23 July 2006
23 July 2006
The need to establish first tier aerospace carbon fibre component suppliers and boost training in composites manufacture in North West England is highlighted in the findings of a new study released recently.
The rapidly accelerating switch to carbon fibre composites presents both threats and opportunities for the region’s aerospace cluster, the study reveals.
The region, and the UK as a whole, has pockets of specialist composites manufacturing, capacity and capabilities, which do not match up to the scale required by an industry progressing rapidly from traditional precision engineered metal components to lighter weight composites.
With up to 50 per cent of next generation military and civil aircraft structures likely to be composite, the North West Aerospace Alliance (NWAA) conducted a detailed study of the region’s industry funded by the Northwest Regional Development Agency (NWDA). The study was aimed at identifying where the sector is now and where it needs to be and was completed with the assistance of a working group drawn from experts and stakeholders in the regional composites capability.
The report identifies the need to develop and manage skills in composite manufacturing from initial design through to manufacture and for the development of more “net-shape” processes where components emerge ready for use, rather than requiring further treatments or machining.
It also focuses on the need for processes requiring low labour content, to allow the region’s companies to compete with manufacturers in countries with lower labour costs and points towards greater exploitation of the North West’s capabilities in advanced industrial textiles.
Speaking at Farnborough International Airshow, Dr Neil Calder, of the North West Aerospace Alliance: “The picture in the North West at present shows we have capabilities and expertise in composites but it is fragmented and does not form an integrated and cohesive supply chain. We have looked at where the industry needs to be in 10 to15 year’s time to establish what technologies are likely to dominate and what we need to invest in.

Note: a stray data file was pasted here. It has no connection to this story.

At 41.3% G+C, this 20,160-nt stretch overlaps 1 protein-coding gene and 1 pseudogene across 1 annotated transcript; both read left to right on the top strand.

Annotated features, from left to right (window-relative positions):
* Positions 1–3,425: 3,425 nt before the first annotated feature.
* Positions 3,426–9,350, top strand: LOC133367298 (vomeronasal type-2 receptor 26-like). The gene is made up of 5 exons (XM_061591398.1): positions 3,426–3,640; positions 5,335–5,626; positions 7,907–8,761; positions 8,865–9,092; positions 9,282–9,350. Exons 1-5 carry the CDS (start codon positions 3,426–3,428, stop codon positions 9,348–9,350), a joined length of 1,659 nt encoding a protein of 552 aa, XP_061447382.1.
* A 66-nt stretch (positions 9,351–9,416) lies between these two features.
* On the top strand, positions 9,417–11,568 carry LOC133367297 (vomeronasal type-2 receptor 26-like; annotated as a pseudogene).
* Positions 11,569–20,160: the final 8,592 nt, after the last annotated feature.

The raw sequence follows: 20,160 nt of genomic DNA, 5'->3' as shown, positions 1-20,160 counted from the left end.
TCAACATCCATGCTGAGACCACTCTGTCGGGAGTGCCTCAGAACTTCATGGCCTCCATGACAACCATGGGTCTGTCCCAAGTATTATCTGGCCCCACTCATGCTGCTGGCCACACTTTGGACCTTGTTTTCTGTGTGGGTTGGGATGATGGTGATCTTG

“We have certain advantages, such as expertise in advanced textiles, in the North West, which can be harnessed to restore our competitive edge further along the line. These include the possibility of merging technologies to produce more complex 3D composite components using advanced knitting processes and other techniques.”
The NWAA says the existence of more than 40 specialist industrial textile companies in the region, together with higher education research bodies including the UMARI – the University of Manchester Aerospace Research Institute – could provide the springboard for future development of the North West composites sector.
Adds NWAA Executive Director Martin Wright: “It is abundantly clear that our composites capability needs investment in capability, skills and smarter, leaner methods of manufacture. We believe this is also reflected in the UK composites market as a whole, where competition from overseas for new contracts is extremely tough.”
Mark Hughes, NWDA Executive Director of Enterprise, Innovation and Skills, said: “The Northwest is a major force in the aerospace industry and in order to maintain this, it is vital that we continue to invest in research and development to ensure that we remain at the forefront of advances in the sector. This key study, which looks at the increasing importance of composite manufacturing, highlights the need to develop new technologies in composites in order to stay ahead in the aerospace sector. The NWDA has already recognised this, which is why we invested £2.1 million to create the Northwest Composite Centre at the University of Manchester, which will carry out cutting edge research into composite materials and will play a key role in improving the region’s capabilities in this area. The findings of this study are another key step in ensuring that the region remains a global leader in the aerospace industry.”
Solvay has signed a ten-year agreement for the supply of composites and adhesives to be used across Bell's military and commercial rotorcraft programmes, including the Bell 429, 407, 505, 525, V-22, and UH-1.
SGL Carbon and Fraunhofer IGCV have officially opened the Fibre Placement Centre (FPC) at SGL's site in Meitingen, Germany. Compositence, BA Composites and the Chair for Carbon Composites at the Technical University of Munich have also joined the alliance, and Coriolis Group and Cevotec are planning to come on board as partners.
With the aim developing a broader platform for additive manufacturing (AM) technologies, the University of Exeter, UK, and Victrex, have formed a strategic partnership to introduce next-generation polyaryletherketone (PAEK) polymers and composites while improving the performance of the underlying AM processes.